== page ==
| @Buddy Miles | Buddy Miles


Best known as the drummer in Jimi Hendrix's Band of Gypsys, Buddy Miles also had a lengthy solo career that drew from rock, blues, soul, and funk in varying combinations. Born George Miles in Omaha, NE, on September 5, 1947, he started playing the drums at age nine, and joined his father's jazz band the Bebops as a mere 12 year old. As a teenager, he went on to play with several jazz and R&B outfits, most prominently backing vocal groups like Ruby & the Romantics, the Ink Spots, and the Delfonics. In 1966, he joined Wilson Pickett's touring revue, where he was spotted by blues-rock guitarist Mike Bloomfield. Bloomfield had left the Paul Butterfield Blues Band earlier in 1967 and was putting together a new group, the Electric Flag, which was slated to be an ambitious fusion of rock, soul, blues, psychedelia, and jazz. Bloomfield invited Miles to join up, and the band made its debut at the Monterey Pop Festival; unfortunately, the original lineup splintered in 1968. With founder Bloomfield gone, Miles briefly took over leadership of the band on its second studio album, which failed to reignite the public's interest.

With the Electric Flag's horn section in tow, Miles split to form his own group, the similarly eclectic Buddy Miles Express. Signed to Mercury, the group issued its debut album, Expressway to Your Skull, in 1968, with Miles' fellow Monterey Pop alum Jimi Hendrix in the producer's chair. In turn, Miles played on Hendrix's Electric Ladyland album, and later took part in an all-star jam session that resulted in Muddy Waters' Fathers and Sons album. Hendrix also produced the Miles Express' follow-up, 1969's Electric Church, and disbanded his backing band the Experience later that year; shortly afterward, Hendrix, Miles, and bassist Billy Cox formed Band of Gypsys, one of the first all-black rock bands. Bluesier and funkier than Hendrix's previous work, Band of Gypsys didn't last long in its original incarnation; Miles departed in 1970, replaced by Experience drummer Mitch Mitchell, but not before his powerhouse work was showcased on the group's lone album, the live Band of Gypsys.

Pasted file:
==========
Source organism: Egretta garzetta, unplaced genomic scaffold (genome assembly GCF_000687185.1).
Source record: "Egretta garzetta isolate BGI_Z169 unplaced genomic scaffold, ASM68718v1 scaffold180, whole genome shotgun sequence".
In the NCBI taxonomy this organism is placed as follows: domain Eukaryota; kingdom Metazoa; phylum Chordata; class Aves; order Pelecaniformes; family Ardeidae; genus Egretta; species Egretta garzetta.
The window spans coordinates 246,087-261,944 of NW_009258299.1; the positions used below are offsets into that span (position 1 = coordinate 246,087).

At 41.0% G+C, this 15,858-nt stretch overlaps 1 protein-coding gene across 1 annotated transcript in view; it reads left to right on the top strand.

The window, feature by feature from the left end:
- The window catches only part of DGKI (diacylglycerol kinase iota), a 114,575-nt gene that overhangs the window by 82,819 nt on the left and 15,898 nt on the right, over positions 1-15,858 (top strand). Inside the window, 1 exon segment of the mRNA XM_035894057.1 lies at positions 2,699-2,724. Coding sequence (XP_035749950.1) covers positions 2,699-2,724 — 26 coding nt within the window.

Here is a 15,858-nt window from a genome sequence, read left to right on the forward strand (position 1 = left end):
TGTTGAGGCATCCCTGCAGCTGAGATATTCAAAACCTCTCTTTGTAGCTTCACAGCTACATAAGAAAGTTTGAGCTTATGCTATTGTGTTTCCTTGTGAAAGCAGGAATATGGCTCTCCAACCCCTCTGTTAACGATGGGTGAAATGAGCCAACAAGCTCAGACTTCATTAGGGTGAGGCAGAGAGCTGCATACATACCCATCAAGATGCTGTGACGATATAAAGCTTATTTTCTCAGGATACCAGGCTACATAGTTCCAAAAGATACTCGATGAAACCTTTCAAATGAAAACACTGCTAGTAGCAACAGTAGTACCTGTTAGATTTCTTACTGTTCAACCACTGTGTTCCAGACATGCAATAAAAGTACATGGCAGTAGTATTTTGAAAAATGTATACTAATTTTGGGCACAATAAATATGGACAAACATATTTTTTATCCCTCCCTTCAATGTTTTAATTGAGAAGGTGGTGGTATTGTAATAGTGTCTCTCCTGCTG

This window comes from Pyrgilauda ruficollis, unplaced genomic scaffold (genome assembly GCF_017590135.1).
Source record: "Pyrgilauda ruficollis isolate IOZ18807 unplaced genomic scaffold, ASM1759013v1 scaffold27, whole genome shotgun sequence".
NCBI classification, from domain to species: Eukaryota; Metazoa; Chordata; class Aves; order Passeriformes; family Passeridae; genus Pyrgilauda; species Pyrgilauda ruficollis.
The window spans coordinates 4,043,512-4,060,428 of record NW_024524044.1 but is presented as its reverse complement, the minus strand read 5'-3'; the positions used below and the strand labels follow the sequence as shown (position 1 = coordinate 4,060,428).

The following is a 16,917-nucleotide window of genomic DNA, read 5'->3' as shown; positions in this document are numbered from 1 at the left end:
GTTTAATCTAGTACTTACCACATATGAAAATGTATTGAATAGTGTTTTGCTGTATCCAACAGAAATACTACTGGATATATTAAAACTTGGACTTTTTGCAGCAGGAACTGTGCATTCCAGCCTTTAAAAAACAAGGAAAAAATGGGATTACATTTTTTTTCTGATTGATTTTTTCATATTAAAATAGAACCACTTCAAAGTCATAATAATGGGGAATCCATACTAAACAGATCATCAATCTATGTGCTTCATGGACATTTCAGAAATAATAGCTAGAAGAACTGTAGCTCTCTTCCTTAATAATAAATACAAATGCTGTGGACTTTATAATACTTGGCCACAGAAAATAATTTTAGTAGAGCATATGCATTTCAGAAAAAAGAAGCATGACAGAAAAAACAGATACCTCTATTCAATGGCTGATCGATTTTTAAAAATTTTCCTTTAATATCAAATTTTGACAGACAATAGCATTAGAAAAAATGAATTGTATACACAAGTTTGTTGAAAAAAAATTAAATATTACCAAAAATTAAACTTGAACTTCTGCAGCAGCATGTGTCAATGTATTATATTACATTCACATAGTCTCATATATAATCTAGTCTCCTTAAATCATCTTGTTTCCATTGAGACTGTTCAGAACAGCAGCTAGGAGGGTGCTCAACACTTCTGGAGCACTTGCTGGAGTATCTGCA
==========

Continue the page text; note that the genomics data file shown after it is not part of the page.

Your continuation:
After backing John McLaughlin on 1970's Devotion, Miles returned to the role of bandleader and recorded his most popular album, Them Changes, in 1971; it stayed on the charts for more than a year, and the title cut became Miles' signature song. From December 1971 to April 1972, Miles toured with Carlos Santana, which produced the CBS-released concert document Carlos Santana & Buddy Miles! Live!; recorded inside an inactive volcano in Hawaii, the album sold very well, climbing into the Top Ten. Miles cut a few more albums for CBS, participated in a short-lived Electric Flag reunion in 1974, then moved to Casablanca in 1975 for a pair of LPs. Aside from a one-off album for Atlantic in 1981 (Sneak Attack), Miles kept a low profile over the next decade, partly to battle personal problems.

Miles returned in 1986 as the lead voice in a TV ad campaign that featured clay-animated raisins singing "I Heard It Through the Grapevine"; the ads proved so popular that a kid-friendly musical franchise was spun off, and thus Miles became the lead singer of the California Raisins, performing on two albums (mostly R&B covers) and a Christmas special. Additionally, Miles rejoined his old friend Carlos Santana as the official lead vocalist of Santana during part of the late '80s, making his studio debut on 1987's Freedom. In the early '90s, Miles played with Bootsy Collins (both solo and as members of Hardware), and in 1994 he formed a new version of the Express and recorded Hell and Back for Rykodisc. Miles Away From Home followed in 1997 on Hip-O. Miles toured steadily through the '90s, and subsequently formed a more straightforward blues band called the Blues Berries with guitarist Rocky Athas; their first album, Blues Berries, appeared on Ruf in 2002. ~ Steve Huey, Rovi